TRoberto de Zerbe demands that his new accusations at Brighton be summed up in a three-word decree: “Play the game”. It means “make the game” in Italian and speaks briefly of a career based on displays of courage. He has been given a unique opportunity, entering the fourth-placed club in the Premier League while the garden is rosy, and he is ready to seize it on his own terms.
De Zerbi struck a respectable balance at his unveiling on Tuesday, acknowledging the remarkable work of Graham Potter on numerous occasions while leaving little doubt that he feels Brighton can develop further. “At first glance, in my opinion, I like controlling the game a lot more,” he said. “One of the things for this team could be controlling the tempo of the game so much more.”
Since the Potter team was barely shrinking Violet in its pursuit of possession, this was a bold intent. But De Zerbi’s intense focus on staying ahead was one of the reasons Brighton quickly made their top choice to take the reins and, as his level of research into the team made clear, he admits to playing “very clearly”. Style,” it was clear he had discovered an attractive fit. “They have the right skills and characteristics to play brave football as I want.”
Nothing was broken from what Potter inherited upon his departure to Chelsea, so, in the first place, De Zerbi doesn’t have much to fix. There have been no bold statements about where their current position in the league might lead, and the stated intent was to ensure they remain in the top ten, but it brings with it a bewildering sense of the unknown. At Sassuolo, whose rise through the divisions in Italy had at least some parallels with Brighton’s comeback from near-oblivion, he squeezed every drop of creativity from his players and led them to successive eighth-place finishes in Serie A in a bold style that gave individual skill his platform.
He’ll have more resources to play with on the south coast even if Tony Bloom, seated to his right, has a hard time ruling out big January expenses; Those fortunes include the team at his disposal, which includes a number of attacking midfielders who are able to work in his image. “Don’t throw the ball away,” he said when asked about his philosophy. “We have a lot of quality players [and will] Try to put them in the best condition to give the right performance, like playing one against one, and attacking the right way. And when we don’t have the ball, we get it back as fast as we can.”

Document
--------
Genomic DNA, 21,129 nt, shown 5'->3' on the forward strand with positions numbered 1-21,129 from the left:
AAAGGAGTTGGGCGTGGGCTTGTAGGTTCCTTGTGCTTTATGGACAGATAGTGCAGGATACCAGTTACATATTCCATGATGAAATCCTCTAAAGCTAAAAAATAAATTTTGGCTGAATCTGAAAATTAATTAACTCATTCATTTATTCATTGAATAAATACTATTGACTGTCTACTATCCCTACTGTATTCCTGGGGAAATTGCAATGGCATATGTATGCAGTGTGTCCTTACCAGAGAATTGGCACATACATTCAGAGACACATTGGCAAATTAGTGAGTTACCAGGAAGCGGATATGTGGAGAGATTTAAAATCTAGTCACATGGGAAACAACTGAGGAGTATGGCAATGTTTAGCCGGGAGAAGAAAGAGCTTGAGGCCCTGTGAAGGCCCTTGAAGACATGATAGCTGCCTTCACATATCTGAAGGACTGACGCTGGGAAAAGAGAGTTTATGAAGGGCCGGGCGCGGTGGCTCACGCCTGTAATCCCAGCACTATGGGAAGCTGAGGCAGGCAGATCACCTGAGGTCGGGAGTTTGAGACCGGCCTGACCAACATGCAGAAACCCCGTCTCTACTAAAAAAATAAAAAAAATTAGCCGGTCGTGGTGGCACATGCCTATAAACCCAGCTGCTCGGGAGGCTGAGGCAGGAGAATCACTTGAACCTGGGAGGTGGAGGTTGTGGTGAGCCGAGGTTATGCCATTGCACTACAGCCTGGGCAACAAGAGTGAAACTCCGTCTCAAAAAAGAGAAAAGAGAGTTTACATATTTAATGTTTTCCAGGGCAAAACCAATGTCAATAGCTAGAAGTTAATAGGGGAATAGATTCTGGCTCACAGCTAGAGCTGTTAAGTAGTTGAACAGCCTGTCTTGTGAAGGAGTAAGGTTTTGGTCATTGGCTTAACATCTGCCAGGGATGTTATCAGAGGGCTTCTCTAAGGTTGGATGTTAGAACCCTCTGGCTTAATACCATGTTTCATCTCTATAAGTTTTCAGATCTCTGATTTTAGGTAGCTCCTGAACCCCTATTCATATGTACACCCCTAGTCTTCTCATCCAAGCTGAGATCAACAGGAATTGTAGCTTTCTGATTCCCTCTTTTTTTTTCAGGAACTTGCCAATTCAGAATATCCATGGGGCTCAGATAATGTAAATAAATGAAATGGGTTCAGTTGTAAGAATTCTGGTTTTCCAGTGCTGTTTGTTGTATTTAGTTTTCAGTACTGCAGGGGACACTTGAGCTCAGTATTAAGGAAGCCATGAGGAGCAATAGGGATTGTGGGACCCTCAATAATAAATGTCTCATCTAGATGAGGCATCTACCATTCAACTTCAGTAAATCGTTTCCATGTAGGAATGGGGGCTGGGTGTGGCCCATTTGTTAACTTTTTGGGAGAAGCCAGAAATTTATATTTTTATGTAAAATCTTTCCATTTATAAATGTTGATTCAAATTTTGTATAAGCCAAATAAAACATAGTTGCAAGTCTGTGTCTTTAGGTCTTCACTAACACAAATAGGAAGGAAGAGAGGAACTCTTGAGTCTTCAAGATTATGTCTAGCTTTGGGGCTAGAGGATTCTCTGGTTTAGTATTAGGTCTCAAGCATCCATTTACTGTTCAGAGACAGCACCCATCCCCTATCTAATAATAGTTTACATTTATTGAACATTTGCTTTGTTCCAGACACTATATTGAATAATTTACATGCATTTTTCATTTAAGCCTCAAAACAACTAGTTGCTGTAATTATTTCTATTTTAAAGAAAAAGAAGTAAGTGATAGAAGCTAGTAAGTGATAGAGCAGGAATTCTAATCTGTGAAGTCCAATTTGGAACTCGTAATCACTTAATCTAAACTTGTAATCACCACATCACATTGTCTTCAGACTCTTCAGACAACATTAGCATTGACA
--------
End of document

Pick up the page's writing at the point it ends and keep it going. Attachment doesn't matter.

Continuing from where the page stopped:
The echoes of Pep Guardiola are no accident. Like De Zerbe, the Manchester City coach had a spell with Brescia. He has cared about his career for several years, the duo first met in 2013 when De Zerbi was coaching young Darfo Boario, and stylistic influence is evident through him. The two managers spoke on Sunday evening, after he agreed to the job, and Guardiola was about to help. Coincidentally, there is another link to City: Guardiola’s assistant Enzo Marisca has been friends with De Zerbe since they were 13 in the youth setup at Milan, and he was identified as Brighton’s interest crystallized. “He told me the truth,” de Zerbe laughed.
It’s a potential career-defining step in what has been an amazing year for De Zerby. He joined Shakhtar Donetsk after leaving Sassuolo 16 months ago and built a charismatic side when, on February 24, Russia’s invasion of Ukraine made that irrelevant. There was no doubt, in his mind, of leaving the country until his players and their families had been successfully evacuated from their base in Kyiv. He eventually came home, too, an experience that hardly anyone could ignore.
“Of course I didn’t expect the conflict to start,” he said. “It was bad not only because of the war but because things were going well. I respect the dignity of the people of Ukraine, the players I coached for eight months and the club. This experience has taught me a lot and for my coaching staff. When you leave your country of origin to work abroad, you attend Something to this place, but when you leave, you take a lot of it and you take a lot of Ukraine. Some things will remain inside you forever. Of course it was painful to leave and say goodbye to the players.”
English football probably holds relatively few fears for someone who knows the sirens of air raids and shelter. De Zerbe, who watched Brighton narrowly lose a friendly against Chelsea Potter on Saturday but did not get the chance to speak with his predecessor, will make a bow at Liverpool on October 1 and the job begins in earnest: he must mix continuity with whatever innovation he sees fit.
“Potter did a great job: everyone knows what Potter made here, but I’m not Potter.” Brighton is on the verge of discovering who exactly de Zerbee is.